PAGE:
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Deep sea mining

Written by  Elaine Maslin Sunday, 01 October 2017 00:00

Deep sea minerals have been seen as a potential new source for in demand metals and rare earth elements. Offshore sector firms are eyeing the potential for a new revenue stream. Elaine Maslin reports.

Many are looking to a new resource, deep sea minerals, thanks to growth in demand from emerging economies and the development of new technologies that require increased supply of metals such as copper.

While interest in mining metals from the deeps has been ongoing since the 1960s, activity has remained low, due to low metal prices and the challenges of operating in deep sea environments. This activity is also the focus of strong local and environmental opposition.

Slowly, however, the pieces have been falling into place to permit this activity. In 1982, the United Nations Convention on the Law of the Sea (UNCLOS) established the International Seabed Authority (ISA), based in Jamaica, to organize and regulate mineral-related activities in seabed areas beyond the limits of national jurisdictions.

More recently, the MIDAS project, which sought to assess the environmental hazards of deep sea mining, reported its findings. Many in the offshore sector, with technologies that could be complimentary to this space, are watching, but there are still concerns over its impact.

Nautilus’ sea floor production tools, made by Soil Machine Dynamics. Photo from SMD.

All that glitters

According to the MIDAS program, there are three types of resource: polymetallic (or manganese) nodules that occur in surficial seafloor sediments in abyssal plain muds, mainly in the Pacific and Indian Oceans; cobalt-rich ferromanganese crusts (CRCs) that occur as a surface encrustation on seamounts and rock outcrops in all oceans, but with the richest deposits found in the western Pacific; and seafloor massive sulfides (SMS) that are formed at seafloor hot springs along ocean plate boundaries.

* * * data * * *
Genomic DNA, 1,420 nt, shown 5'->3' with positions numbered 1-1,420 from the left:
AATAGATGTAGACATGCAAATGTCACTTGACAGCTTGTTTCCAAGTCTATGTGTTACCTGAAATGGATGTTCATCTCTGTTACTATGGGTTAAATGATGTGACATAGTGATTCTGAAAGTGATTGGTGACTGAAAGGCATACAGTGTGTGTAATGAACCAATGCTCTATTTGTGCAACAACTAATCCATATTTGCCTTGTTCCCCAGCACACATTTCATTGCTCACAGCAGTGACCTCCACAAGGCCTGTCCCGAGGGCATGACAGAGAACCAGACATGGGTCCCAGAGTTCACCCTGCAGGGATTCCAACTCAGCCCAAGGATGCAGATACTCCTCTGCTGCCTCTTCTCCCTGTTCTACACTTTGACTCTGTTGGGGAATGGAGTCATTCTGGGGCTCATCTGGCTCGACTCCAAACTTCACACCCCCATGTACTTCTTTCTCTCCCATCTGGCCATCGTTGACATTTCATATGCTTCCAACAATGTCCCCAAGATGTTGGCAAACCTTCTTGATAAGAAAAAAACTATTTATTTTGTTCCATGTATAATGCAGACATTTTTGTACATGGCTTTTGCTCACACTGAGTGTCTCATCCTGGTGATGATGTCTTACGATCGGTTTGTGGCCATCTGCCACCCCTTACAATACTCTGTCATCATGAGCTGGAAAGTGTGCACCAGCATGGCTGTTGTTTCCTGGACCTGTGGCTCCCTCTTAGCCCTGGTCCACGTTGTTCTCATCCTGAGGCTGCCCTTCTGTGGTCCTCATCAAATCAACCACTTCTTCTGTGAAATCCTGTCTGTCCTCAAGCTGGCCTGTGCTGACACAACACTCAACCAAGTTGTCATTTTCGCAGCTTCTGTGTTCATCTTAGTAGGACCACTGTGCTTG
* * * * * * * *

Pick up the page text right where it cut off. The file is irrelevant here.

Polymetallic (manganese) nodules – 2-15cm in diameter– can be found some 4-6km deep, and could provide a source of copper, nickel, cobalt and manganese, as well as rare earth elements. Mining them, and others, requires a combination of remotely-operated or autonomous underwater vehicles, pumps, suction and riser pipes, Italian shipbuilder Fincantieri’s Marko Keber told the Offshore Mediterranean Conference (OMC) in Italy, in March.

Polymetallic sulfides, meanwhile, are found in 1500-3000m water depth and are made of sulfide minerals containing various metals, such as copper, lead, zinc, gold and silver. CRCs are found in 800-2400m water depth, and are composed of ferromanganese oxides and contain cobalt, nickel, manganese, tellurium, rare earth elements and possibly platinum, Keber says.

Activity

Since 2000, the ISA has signed 13, 15-year exploration contracts. Six of these contracts expired in 2016 and a seventh will expire in 2017. The areas being explored are in the Clarion Clipperton Fracture Zone, the Indian Ocean, Mid-Atlantic Ridge, South Atlantic Ocean and the Pacific Ocean, according to an ISA report from last year.

There are concerns relating to impact of the mining systems on the sea floor, the creation of sediment plumes as a result of seabed operations, the integrity of the riser pipes and the release of waste materials following pre-processing of the minerals at the sea surface, says MIDAS, which conducted research from the Pelagia vessel from 2013-2016. “The scale of these impacts needs to be assessed so that the development of regulations to control mining activities can be properly informed.”

“New environmental issues need to be considered, such as the large surface areas affected by nodule mining, the potential risk of submarine landslides through sediment destabilization in gas hydrate extraction, or the release of toxic elements through oxidation of minerals during seafloor massive sulfides (SMS) mining,” MIDAS adds.

Some of MIDAS’ work on sediment-laden plumes showed that they could have significant impact on ecosystems tens of kilometers away from the mined sites. MIDAS project scientists said that investment in technology (to limit the generation of plumes during mining) and in legislation (to make sure all contractors adhere to best practice) would be needed, as well as more research. Even with legislation, opposition is likely to remain to this activity.

Exploration plows on

Nevertheless, activity is ongoing. Most recently, ISA and China Minmetals signed a 15-year exploration contract for polymetallic nodules over a surface area of 72,745sq km of the Clarion-Clipperton Fracture Zone in the Pacific Ocean.